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Home :: Archive :: 1997 :: May ::
Re: Themes in King Lear; Smiley's 1000 Acres
The Shakespeare Conference: SHK 8.0613.  Friday, 30 May 1997.

[1]     From:   Chris Clark <
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        Date:   Thursday, 29 May 1997 21:08:23 GMT
        Subj:   Re: Themes in King Lear

[2]     From:   Jocelyn Emerson <
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        Date:    Thursday, 29 May 1997 17:08:36 -0600
        Subj:   Re: SHK 8.0608  Re: Themes in King Lear


[1]-----------------------------------------------------------------
From:           Chris Clark <
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Date:           Thursday, 29 May 1997 21:08:23 GMT
Subject:        Re: Themes in King Lear

One theme I managed to totally miss is the religious connotation or
debate that is encapsulated within the play:

Cordelia is a bit of a Jesus figure really - mistreated but returning to
provide redemption (hints of prodigal son too)

Albany - turning the other cheek

Edmund - Judas

The pagan/other religion sides to the argument are presented by Edgar,
Albany and Gloucester with their occult-type views (Albany believing in
Justicers, Gloucester in Gods and that the planets can be used to
determine our fate, and Edgar also believing in the astrology stuff).

Gloucester at one point says 'And that's true too,' illustrating the
manner in which this play shows different sides to the same arguments,
leaving us to make the final decision.
Thanks for all the helpful replies I've received to my previous
submission...

[2]-----------------------------------------------------------------
From:           Jocelyn Emerson <
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Date:           Thursday, 29 May 1997 17:08:36 -0600
Subject: 8.0608  Re: Themes in King Lear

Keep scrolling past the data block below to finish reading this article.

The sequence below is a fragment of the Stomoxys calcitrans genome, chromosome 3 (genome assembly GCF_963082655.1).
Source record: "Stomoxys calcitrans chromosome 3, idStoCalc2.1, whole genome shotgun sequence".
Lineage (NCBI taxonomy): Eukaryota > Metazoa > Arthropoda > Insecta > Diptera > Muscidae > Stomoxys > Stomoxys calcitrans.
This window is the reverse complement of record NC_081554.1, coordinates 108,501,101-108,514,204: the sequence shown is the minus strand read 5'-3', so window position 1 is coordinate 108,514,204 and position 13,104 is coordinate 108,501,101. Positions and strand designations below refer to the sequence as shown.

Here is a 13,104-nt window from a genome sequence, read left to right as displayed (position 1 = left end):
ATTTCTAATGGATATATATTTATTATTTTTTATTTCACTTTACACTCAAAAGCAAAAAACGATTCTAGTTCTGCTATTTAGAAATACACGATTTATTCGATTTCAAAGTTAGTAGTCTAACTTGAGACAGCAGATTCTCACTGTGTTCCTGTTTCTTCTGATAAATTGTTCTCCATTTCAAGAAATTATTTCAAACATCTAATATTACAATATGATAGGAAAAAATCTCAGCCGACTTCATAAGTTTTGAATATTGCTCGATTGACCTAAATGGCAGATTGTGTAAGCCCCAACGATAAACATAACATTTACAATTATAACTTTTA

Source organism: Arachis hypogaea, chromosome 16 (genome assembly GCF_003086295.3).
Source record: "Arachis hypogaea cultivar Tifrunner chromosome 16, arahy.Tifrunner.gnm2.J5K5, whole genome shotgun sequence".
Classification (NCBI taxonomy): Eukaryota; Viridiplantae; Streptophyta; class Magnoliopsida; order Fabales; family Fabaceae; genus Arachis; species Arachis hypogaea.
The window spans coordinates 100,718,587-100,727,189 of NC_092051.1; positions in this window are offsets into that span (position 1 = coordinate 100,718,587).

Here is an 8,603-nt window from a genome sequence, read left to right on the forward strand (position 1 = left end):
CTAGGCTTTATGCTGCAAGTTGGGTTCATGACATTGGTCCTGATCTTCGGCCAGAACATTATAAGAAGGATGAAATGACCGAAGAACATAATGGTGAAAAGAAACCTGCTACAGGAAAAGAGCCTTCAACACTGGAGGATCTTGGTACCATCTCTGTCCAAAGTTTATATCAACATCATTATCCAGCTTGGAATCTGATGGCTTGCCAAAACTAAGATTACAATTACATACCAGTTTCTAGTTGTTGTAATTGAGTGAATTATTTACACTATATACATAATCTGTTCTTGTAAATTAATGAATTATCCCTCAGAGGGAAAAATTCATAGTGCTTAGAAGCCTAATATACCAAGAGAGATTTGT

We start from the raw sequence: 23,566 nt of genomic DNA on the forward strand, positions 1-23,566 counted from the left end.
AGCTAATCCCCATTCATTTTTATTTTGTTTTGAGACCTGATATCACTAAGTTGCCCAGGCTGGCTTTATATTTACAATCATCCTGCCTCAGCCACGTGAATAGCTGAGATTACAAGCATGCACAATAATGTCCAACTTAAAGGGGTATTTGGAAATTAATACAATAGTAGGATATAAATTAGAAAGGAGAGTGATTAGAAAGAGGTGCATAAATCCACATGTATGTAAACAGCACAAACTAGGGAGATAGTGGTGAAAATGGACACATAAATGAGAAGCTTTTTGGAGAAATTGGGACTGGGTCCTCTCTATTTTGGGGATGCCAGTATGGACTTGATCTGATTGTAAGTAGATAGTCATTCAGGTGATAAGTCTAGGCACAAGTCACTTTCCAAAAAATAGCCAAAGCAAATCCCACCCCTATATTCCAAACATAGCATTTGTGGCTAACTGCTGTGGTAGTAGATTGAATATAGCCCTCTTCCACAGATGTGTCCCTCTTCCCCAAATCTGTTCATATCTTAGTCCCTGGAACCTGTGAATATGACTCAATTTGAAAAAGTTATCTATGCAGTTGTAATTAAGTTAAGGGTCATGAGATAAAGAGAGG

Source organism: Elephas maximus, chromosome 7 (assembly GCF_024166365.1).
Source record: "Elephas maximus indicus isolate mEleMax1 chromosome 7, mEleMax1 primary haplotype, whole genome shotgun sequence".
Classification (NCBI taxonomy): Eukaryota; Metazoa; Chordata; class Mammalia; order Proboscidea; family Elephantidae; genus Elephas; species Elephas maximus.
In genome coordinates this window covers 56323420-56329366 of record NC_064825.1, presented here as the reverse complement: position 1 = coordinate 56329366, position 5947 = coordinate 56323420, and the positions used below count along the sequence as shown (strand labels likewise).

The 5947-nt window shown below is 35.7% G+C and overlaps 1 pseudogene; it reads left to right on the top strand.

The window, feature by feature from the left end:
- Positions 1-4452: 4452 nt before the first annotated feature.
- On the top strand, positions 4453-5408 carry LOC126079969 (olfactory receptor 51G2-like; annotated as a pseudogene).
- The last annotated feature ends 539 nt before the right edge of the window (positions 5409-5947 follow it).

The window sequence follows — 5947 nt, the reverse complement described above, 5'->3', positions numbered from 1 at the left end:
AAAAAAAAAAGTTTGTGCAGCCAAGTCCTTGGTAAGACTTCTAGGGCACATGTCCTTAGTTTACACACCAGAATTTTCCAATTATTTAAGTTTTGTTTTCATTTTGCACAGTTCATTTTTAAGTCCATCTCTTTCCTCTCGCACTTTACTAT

Comment:        Re: SHK 8.0608  Re: Themes in King Lear

>One theme of Lear is that of old age, and the horror of Lear's
>self-discovery:  His shallow vanity has poisoned his family
>relationships and left him destitute in his old age, with no time left
>to make things right.  Life is perhaps a race between self-knowledge and
>death, and death always wins; but it matters, sometimes a lot, how soon
>we learn what we DO manage to learn...by the way, an interesting take on
>the Lear story, re-set in the American heartland, is Jane Smiley's A
>Thousand Acres.  Imagine the story told from Goneril's point of view,
>with Cordelia as a bitch lawyer and Edmond as a Vietnam deserter and
>organic farmer, and the old man...well, he's evil in ways that Lear
>never was.

In response to Alan Pierpoint's discussion of Smiley's A Thousand Acres
and her novel's recontextualization of the Lear stories/myths
(Shakespeare's foremost among them), there are several points to
consider which Pierpoint misses.  Smiley's novel brings to the fore the
issues of Lear's "love contest" in the play's opening as a
socially/politically sanctioned rhetoric of incest, full of all the
abuses of power which characterize incest.  Although we don't encounter
physical incest/rape as such, as we currently define it in our social
discourses, it's implications are everywhere, especially in that early
scene.  In fact the love contest does discoursively represent/embody the
evil of incest, and subsequently Lear's position in that discourse of
power.  This is not to conflate rhetoric with the actuality of sexual
abuse and assault, but  Smiley's novel enables us to see the political
and familial dynamics/roots of patriarchy in which incest is prevalent
as a *structured* form of power, and to see those characteristics as
socially as well as individually situated-and indeed, that the social
and the "personal" are not, in fact, separate as embodied in the body of
the king.  Larry acts on that power in A Thousand Acres in physical
ways, but Lear's discoursive incest tropes remind us that such abusive
power is always an option for Lear, as a man and as a king, and is
embedded in social/political structures and that both the physical and
the verbal are deeply related aspects of that abuse of power.

I also wonder what is so "bitchy" about Caroline and how that clearly
the use of that gendered term reminds us, again, of both the play's
overwhelming anxiety about women in positions of power-i.e.,. they're
unrelentingly evil or like Cordelia, unrelentingly silent and virtuous
beyond compare-and our own culture's parallel fears.  In the play, it's
clearly a polemic portrait stemming from larger cultural assumptions
about women as having an essential and irrefutable nature that's evil or
virginal.  Smiley's novel clearly complicates that polemic by showing it
as constructed rather than "natural".  In Caroline we have a character
who is strong-willed, independent, devoted to her father because her
experience (based on female-centered nurturing) is radically different
from that of Rose or Ginny.  That she doesn't live with the trauma of
incest and that her self-determination was protected and nurtured by her
older sisters makes her, in great measure., what she is-not an "evil"
nature.  How then, does that make her a "bitch"?
 

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